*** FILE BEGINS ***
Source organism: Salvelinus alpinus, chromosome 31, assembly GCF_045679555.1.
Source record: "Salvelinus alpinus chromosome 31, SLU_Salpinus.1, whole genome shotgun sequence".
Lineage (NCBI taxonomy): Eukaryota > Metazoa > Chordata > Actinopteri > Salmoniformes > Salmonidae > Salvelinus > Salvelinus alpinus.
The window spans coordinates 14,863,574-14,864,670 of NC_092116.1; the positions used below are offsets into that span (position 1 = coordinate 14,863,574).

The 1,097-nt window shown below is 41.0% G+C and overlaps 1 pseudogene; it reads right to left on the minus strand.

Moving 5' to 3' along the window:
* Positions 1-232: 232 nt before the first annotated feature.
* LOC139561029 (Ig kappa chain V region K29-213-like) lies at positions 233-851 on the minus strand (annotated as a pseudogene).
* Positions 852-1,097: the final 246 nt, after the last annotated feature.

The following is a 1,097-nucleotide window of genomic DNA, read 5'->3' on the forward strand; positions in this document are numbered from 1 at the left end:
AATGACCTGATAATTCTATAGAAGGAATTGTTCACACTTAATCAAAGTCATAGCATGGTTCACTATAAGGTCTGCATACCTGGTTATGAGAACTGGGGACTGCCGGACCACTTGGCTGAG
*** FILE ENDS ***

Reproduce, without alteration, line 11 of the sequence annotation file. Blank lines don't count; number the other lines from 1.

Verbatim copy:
AATGACCTGATAATTCTATAGAAGGAATTGTTCACACTTAATCAAAGTCATAGCATGGTTCACTATAAGGTCTGCATACCTGGTTATGAGAACTGGGGACTGCCGGACCACTTGGCTGAG